Aerosmith had hinted that they’d play one of their albums live in its entirety during their summer tour with ZZ Top, and now Steven Tyler and Co. report it’s a done deal: Tyler and Joey Kramer told Boston radio station WZLX they’ve chosen 1975’s "Toys in the Attic." Toys, which hit Rolling Stone’s list of the Greatest Albums of All Time, features the hits “Walk This Way” and “Sweet Emotion” as well as the tile track. The album reached number 11 on the Billboard Album chart.

On a side note, I remember seeing the group when they did their tour to support this album, they played with Rush and the J. Geils Band in a small venue in Northern Indiana. What a show.....


Great Company For Strait

George Strait's album "Troubadour" has been certified Platinum by the RIAA (one million copies sold). That gives him 33 Platinum or multi-Platinum albums in his career, in third place behind Beatles and the Elvis Presley.


Whitney Houston Releasing First Album in Seven Years

Sony made it official by announcing that Whitney Houston's new album, which is currently untitled, is set for release on September 1. It is her first non-holiday album of new material since 2002's "Just Whitney" and only the seventh of her 24-year career.

Hopes are high at Arista where Houston's track record is hard to beat. Three of her six previous studio albums (Whitney Houston, Whitney and The Bodyguard Soundtrack) went to #1, "I'm Your Baby Tonight" hit #3, "Just Whitney" #9 and only 1998's "My Love is Your Love" failing to crack the top ten (#13 peak). Those albums produced eleven #1 singles and a total of 22 top tens.



Italian/German gothic black metallers GRAVEWORM will release their seventh album, "Diabolical Figures", on June 16 via Massacre Records. The CD was recorded at Stage One studios in Borgentreich, Germany with producer Andy Classen (DEW-SCENTED, CALLENISH CIRCLE, TANKARD, OCCULT). It contains 10 songs and features a guest appearance by Karsten "Jagger" Jäger from DISBELIEF. The cover artwork (see below) was created by the Italian digital artist Daniel Hofer of Archetype Design.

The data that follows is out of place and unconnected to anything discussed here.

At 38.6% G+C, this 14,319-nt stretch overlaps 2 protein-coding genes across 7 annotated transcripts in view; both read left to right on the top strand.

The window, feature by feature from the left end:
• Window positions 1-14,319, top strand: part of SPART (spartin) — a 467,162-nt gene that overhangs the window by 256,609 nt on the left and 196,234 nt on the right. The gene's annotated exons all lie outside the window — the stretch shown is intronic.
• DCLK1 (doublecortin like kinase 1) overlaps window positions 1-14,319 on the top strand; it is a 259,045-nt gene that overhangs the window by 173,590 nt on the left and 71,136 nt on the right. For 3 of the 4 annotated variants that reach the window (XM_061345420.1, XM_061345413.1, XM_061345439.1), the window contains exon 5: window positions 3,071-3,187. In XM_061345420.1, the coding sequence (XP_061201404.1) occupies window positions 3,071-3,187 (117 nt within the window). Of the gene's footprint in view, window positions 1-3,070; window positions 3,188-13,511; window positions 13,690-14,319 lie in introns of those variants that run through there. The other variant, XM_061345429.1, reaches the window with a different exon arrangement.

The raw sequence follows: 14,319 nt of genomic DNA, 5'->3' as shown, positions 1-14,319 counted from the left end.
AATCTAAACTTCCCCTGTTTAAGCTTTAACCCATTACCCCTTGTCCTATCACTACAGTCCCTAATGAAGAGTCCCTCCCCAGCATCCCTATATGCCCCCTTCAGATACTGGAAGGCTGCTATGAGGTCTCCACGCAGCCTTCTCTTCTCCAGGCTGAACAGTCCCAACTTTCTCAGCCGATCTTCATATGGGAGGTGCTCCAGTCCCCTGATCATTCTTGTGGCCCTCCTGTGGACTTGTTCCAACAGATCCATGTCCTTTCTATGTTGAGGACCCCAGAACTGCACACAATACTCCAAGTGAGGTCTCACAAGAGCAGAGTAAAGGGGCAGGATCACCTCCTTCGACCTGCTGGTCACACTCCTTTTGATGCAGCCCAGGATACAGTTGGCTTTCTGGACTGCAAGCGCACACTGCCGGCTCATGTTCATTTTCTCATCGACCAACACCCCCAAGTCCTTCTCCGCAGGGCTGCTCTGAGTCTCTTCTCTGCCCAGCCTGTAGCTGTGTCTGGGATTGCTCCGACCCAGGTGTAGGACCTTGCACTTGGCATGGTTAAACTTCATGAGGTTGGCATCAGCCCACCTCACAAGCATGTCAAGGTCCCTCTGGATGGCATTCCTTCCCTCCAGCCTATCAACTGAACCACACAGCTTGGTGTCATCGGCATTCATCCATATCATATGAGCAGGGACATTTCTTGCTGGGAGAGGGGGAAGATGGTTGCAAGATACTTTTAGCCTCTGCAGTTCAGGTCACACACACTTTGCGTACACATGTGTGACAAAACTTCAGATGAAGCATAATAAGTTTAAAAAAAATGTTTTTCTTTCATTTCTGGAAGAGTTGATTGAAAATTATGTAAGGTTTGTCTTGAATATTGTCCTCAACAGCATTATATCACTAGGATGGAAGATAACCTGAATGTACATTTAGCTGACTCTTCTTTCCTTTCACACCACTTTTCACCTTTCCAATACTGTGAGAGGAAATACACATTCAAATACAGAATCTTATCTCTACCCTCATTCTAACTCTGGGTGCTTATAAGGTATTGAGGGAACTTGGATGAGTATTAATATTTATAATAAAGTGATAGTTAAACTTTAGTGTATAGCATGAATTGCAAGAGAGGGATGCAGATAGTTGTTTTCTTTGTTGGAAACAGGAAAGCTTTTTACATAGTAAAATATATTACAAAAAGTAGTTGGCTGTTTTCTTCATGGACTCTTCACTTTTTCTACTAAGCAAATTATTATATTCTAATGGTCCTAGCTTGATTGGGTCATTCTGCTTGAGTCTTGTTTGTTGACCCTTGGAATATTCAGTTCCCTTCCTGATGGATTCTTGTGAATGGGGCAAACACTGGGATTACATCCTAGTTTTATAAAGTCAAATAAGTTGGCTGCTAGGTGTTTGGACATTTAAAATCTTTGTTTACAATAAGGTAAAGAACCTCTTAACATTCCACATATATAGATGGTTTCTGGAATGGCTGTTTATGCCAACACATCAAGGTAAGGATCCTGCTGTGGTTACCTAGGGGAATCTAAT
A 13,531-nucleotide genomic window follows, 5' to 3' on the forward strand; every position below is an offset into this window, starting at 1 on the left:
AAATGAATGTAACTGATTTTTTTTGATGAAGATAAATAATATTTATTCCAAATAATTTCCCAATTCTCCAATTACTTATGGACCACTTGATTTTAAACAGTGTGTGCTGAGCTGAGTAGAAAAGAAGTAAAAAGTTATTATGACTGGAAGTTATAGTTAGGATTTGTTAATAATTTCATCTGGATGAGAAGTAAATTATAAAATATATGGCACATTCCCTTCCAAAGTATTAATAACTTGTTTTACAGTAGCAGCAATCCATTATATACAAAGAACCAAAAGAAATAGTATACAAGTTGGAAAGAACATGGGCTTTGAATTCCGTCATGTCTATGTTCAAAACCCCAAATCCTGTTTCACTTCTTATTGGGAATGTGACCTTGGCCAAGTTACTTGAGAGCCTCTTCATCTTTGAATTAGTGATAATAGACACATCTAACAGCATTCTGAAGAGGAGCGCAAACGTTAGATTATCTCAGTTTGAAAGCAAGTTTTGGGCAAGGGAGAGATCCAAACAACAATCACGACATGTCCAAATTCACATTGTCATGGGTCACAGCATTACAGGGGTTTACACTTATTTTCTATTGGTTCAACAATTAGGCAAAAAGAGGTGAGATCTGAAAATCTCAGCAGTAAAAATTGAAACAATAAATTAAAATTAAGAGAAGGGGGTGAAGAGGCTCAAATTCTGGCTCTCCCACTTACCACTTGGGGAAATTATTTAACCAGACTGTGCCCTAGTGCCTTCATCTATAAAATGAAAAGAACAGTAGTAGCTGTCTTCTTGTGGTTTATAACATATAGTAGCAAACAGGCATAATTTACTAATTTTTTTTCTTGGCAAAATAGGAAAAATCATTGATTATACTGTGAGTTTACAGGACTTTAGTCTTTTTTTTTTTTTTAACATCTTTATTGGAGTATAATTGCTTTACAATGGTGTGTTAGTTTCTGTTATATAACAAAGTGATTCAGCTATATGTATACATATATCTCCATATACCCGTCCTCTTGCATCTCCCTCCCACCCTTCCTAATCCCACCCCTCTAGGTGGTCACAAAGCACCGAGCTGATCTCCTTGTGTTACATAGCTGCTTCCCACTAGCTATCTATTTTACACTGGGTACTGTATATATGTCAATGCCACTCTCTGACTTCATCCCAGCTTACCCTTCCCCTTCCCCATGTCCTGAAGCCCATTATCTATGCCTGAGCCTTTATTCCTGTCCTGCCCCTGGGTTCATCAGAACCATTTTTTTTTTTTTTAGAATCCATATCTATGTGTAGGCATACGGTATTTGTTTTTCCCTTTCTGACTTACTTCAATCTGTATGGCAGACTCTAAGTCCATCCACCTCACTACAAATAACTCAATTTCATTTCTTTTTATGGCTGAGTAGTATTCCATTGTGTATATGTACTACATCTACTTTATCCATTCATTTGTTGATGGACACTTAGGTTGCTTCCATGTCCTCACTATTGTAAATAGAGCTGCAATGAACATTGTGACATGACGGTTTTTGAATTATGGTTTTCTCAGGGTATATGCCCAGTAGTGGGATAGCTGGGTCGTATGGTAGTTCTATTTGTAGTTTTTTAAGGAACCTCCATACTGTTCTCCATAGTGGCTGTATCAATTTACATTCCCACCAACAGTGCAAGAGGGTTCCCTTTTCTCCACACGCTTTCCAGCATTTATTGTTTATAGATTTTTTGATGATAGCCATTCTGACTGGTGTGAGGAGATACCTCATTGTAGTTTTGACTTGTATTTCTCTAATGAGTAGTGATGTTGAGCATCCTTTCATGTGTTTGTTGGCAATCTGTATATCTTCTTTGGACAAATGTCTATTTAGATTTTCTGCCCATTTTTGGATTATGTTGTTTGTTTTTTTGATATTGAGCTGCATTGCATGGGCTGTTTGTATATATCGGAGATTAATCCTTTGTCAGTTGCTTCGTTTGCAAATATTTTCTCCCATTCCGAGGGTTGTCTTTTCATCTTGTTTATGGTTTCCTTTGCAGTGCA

HACKNEYED – finish recordings, unveil cover

Germanys death metal lunatics # 1 have finished the recordings for their highly anticipated new album „Burn After Reaping“ due on August 14th via Nuclear Blast!

Commented drummer Tim Cox „After long and hard work, we just finished the studio work for „Burn After Reaping“ and I can assure you, that the songs will kick major ass!! It will be louder and more brutal than anything you’ve heard before! Our producer Corni Bartels pushed us to the limit and made the album what it is right now – a fucking killer! We have done a lot of crazy things and tried a lot to pimp the album. „Burn After Reaping“ will differ from „Death Prevails“ if it comes to songwriting and sound, but of course all known HACKNEYED trademarks have been kept. Björn Goosses of KILLUSTRATIONS (DEW-SCENTED, ABORTED etc…) created the artwork which matches our expectations perfectly. It fits the album like every single song!“